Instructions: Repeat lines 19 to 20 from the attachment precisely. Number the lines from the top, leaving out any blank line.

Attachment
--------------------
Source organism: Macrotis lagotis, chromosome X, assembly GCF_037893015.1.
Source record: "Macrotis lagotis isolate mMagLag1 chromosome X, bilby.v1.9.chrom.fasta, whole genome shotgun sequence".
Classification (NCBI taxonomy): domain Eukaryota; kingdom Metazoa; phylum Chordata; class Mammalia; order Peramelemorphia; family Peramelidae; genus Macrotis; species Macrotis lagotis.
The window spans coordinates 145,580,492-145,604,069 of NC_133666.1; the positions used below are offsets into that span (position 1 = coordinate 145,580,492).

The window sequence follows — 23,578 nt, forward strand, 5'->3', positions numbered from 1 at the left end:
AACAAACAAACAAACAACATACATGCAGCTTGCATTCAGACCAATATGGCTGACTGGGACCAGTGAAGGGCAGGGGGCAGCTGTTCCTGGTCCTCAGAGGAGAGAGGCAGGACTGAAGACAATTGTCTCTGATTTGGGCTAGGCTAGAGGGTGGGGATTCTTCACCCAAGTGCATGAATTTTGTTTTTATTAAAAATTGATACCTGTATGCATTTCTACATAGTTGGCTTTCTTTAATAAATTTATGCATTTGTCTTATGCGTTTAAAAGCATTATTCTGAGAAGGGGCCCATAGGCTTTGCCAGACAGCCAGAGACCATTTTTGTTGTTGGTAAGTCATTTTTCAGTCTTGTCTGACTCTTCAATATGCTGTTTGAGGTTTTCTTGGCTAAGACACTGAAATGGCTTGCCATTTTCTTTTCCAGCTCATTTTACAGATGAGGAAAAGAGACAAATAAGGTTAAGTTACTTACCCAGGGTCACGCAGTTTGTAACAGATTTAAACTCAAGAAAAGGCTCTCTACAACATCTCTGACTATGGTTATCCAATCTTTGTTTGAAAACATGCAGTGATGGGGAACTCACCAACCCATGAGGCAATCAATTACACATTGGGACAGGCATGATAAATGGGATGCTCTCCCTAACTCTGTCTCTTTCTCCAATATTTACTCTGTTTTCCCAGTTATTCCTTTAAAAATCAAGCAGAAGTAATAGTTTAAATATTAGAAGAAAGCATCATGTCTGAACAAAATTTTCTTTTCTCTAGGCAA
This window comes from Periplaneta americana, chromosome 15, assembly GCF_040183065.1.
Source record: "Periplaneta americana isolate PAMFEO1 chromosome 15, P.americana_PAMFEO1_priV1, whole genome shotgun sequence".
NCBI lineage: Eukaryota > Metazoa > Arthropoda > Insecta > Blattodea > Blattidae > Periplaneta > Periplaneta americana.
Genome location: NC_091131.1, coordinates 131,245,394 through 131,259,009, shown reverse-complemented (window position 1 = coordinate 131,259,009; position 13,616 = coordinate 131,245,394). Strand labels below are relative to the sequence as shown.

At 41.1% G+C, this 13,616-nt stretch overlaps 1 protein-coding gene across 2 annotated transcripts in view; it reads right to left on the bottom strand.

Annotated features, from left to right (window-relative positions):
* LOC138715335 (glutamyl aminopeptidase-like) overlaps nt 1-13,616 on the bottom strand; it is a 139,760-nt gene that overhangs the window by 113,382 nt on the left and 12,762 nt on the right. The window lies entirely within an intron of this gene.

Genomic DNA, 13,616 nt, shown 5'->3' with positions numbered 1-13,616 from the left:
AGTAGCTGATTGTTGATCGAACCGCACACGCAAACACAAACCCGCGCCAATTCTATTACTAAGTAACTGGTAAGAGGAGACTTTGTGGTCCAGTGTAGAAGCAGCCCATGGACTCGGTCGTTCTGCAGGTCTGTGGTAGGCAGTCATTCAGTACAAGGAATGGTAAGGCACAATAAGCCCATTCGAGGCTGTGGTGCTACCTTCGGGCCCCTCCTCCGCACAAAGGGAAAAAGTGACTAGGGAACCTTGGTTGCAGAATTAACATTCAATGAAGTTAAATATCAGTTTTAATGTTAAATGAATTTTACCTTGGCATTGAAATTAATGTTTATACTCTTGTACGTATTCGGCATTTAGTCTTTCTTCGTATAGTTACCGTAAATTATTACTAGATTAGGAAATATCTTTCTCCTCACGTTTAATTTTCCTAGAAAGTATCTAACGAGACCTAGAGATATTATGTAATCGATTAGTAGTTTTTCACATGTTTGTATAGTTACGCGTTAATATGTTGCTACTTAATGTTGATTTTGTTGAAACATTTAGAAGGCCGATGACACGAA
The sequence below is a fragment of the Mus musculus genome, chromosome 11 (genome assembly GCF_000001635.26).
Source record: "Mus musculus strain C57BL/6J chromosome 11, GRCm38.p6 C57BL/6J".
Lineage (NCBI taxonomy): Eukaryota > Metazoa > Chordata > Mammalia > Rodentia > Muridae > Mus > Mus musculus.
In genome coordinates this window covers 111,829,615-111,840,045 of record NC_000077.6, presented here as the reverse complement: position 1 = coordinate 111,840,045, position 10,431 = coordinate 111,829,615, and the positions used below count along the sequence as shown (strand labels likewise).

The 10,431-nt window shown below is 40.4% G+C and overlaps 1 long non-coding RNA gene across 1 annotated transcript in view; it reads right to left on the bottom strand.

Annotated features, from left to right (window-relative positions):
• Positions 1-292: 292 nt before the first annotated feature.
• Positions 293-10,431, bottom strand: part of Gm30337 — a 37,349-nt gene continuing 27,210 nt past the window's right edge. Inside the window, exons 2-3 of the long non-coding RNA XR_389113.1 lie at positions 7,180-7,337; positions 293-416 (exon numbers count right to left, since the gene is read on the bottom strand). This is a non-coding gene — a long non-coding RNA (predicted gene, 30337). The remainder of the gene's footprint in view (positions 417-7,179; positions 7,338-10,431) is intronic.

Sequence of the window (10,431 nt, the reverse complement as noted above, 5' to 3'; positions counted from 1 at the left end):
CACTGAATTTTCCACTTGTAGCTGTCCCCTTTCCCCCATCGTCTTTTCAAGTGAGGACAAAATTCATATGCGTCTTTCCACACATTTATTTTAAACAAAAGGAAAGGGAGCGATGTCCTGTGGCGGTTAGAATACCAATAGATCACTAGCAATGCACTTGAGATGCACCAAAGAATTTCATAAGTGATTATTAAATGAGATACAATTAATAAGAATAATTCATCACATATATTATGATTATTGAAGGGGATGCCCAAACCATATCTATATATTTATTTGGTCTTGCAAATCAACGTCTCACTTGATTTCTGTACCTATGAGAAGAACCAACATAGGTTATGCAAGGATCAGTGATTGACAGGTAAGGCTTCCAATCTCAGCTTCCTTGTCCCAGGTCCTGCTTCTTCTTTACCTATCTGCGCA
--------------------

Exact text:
In genome coordinates this window covers 111,829,615-111,840,045 of record NC_000077.6, presented here as the reverse complement: position 1 = coordinate 111,840,045, position 10,431 = coordinate 111,829,615, and the positions used below count along the sequence as shown (strand labels likewise).

The 10,431-nt window shown below is 40.4% G+C and overlaps 1 long non-coding RNA gene across 1 annotated transcript in view; it reads right to left on the bottom strand.